12 Ill. city firefighters, including chief, test positive for COVID-19

A total of 37 Springfield firefighters are now quarantined due to the outbreak, which is believed to have stemmed from contact with an asymptomatic "patient zero" outside of the department


Steven Spearie
The State Journal-Register, Springfield, Ill.

SPRINGFIELD, Ill. — Twelve Springfield Fire Department personnel, including Chief Allen Reyne, have tested positive for COVID-19.

Thirty-seven Springfield firefighters in all are currently quarantined because of the virus.

Twelve members of the Springfield Fire Department, including Chief Allen Reyne, have tested positive for COVID-19. A total of 37 Springfield firefighters are now quarantined.
Twelve members of the Springfield Fire Department, including Chief Allen Reyne, have tested positive for COVID-19. A total of 37 Springfield firefighters are now quarantined. (Photo/Springfield Illinois Fire Department)

Reyne has been Mayor Jim Langfelder's point person for the city's response to the COVID-19 pandemic.

According to a news release from the city, the majority of firefighters came into contact with an individual who was asymptomatic at an outside gathering, not on work time. The individual was not a Springfield firefighter.

Since receiving test results, any employee who was in direct contact with patient zero or any firefighter who has tested positive, has been directed to have a COVID-19 test and asked to follow the guidance provided by the testing facility, including quarantining.

The outbreak has had no impact on their operations other than an increase in overtime. There are 215 firefighters with the department.

"This is our worst case scenario, there's no doubt," Reyne said by phone Monday. "It shows how pretty quickly this can spread.

"When you have that high of a number from your department quarantined, obviously the primary concern is for their well-being. You want to make sure they're healthy and able to come to work. Secondly, we have to have firefighters respond to emergencies. Those two things sometimes conflict.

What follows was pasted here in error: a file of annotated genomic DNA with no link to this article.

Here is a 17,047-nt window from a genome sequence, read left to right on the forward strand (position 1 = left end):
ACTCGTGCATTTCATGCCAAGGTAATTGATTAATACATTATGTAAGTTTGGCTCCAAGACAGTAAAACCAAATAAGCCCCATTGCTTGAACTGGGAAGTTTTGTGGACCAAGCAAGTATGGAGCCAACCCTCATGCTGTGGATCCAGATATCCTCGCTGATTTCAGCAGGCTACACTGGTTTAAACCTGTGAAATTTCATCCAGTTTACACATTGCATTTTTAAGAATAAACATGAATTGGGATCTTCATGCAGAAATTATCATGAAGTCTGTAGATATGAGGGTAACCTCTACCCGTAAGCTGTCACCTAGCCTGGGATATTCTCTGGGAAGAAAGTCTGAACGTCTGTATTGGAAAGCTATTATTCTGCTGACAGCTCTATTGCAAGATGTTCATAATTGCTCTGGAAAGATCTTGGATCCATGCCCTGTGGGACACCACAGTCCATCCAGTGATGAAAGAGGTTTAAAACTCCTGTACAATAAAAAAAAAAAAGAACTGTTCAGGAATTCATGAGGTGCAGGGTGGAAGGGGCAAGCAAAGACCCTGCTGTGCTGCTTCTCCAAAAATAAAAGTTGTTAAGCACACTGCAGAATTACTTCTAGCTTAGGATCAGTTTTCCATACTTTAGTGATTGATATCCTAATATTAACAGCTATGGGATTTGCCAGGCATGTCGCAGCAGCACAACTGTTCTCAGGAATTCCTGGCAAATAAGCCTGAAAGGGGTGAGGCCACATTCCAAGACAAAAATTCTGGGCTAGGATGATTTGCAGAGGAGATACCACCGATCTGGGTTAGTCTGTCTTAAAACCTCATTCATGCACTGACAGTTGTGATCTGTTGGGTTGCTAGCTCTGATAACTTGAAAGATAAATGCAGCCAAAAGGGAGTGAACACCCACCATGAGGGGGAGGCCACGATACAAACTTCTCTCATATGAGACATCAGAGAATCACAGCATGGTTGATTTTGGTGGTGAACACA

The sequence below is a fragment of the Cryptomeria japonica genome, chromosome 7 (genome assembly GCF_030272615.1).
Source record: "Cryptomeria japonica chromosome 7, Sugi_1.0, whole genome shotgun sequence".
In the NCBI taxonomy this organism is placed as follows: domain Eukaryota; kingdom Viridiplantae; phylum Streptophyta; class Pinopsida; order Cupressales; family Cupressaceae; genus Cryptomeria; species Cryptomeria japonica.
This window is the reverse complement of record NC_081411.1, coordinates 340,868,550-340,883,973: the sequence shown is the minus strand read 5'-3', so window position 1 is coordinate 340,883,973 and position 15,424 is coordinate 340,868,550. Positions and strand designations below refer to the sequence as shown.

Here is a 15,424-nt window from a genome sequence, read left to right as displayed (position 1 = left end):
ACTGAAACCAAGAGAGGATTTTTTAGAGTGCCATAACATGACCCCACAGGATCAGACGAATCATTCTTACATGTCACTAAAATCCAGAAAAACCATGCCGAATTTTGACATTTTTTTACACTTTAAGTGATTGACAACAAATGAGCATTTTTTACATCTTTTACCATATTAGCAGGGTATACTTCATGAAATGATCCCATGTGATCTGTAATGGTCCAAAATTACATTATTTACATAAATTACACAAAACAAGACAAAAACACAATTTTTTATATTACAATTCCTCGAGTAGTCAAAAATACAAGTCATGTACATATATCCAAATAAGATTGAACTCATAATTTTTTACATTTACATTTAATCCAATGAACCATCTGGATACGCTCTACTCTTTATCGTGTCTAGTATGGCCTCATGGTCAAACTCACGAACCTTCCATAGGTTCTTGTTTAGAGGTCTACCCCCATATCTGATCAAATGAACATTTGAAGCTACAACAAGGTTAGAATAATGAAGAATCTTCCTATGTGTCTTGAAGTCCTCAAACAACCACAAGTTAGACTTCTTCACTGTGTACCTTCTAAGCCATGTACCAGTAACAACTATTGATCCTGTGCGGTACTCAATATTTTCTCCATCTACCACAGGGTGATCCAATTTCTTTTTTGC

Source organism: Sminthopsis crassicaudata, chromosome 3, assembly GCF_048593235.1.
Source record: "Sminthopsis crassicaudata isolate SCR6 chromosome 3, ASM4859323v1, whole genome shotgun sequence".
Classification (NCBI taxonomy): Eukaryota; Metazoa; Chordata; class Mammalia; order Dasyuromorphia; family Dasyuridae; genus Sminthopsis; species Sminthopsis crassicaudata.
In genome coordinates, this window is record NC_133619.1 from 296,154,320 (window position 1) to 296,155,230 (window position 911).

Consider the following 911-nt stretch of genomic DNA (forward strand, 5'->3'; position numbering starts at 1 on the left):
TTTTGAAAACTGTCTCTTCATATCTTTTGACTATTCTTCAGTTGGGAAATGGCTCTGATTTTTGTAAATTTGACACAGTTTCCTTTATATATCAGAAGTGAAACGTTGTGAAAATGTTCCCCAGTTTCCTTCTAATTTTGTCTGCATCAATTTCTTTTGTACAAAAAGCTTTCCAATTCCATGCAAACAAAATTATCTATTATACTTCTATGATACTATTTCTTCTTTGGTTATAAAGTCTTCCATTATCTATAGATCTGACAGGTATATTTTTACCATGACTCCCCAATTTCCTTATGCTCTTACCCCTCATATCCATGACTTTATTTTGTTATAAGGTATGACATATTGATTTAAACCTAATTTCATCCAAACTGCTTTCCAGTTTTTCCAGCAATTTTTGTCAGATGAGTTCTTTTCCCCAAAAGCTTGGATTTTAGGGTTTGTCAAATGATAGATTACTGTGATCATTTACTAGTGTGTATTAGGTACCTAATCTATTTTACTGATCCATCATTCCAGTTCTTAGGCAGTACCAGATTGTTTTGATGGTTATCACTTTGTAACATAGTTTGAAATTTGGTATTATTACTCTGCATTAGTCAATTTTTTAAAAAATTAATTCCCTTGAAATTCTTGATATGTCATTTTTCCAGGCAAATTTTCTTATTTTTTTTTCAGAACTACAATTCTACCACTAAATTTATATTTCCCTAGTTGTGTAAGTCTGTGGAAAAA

"It's a real challenge right now."

Reyne said it is "inherently difficult" for firefighters to socially distance, especially when they are giving CPR, crawling into a burning building or packed into a fire engine together.

Reyne said as of Oct. 29 there were no firefighters quarantined.

"We were always worried about it," Reyne admitted. "Our members did a good job keeping it out of the firehouse. We went months without a single positive."

Reyne said he was exposed on Oct. 29 when was having dinner with two other people, one of whom was a Springfield firefighter.

Reyne said he went home from work not feeling well on Monday, but not thinking he had COVID-19. Reyne added he immediately isolated himself from family members.

Reyne, 50, felt fatigued and didn't have much of an appetite leading him to get tested on Wednesday. He learned his test result Saturday.

"For a couple of days, I certainly didn't want to get up to do anything and just laid in bed," Reyne said.

Reyne said he started feeling better over the weekend and Monday was feeling "mostly normal," except for a lingering cough.

"(The firefighters have been) checking in on one another. It's a crazy virus because everybody has different symptoms. Some guys are symptom-free.

"There are two cautionary tales. If you're not feeling well, remove yourself immediately. Just stay away from people and then follow it up with a test."

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(c)2020 The State Journal-Register, Springfield, Ill.

McClatchy-Tribune News Service

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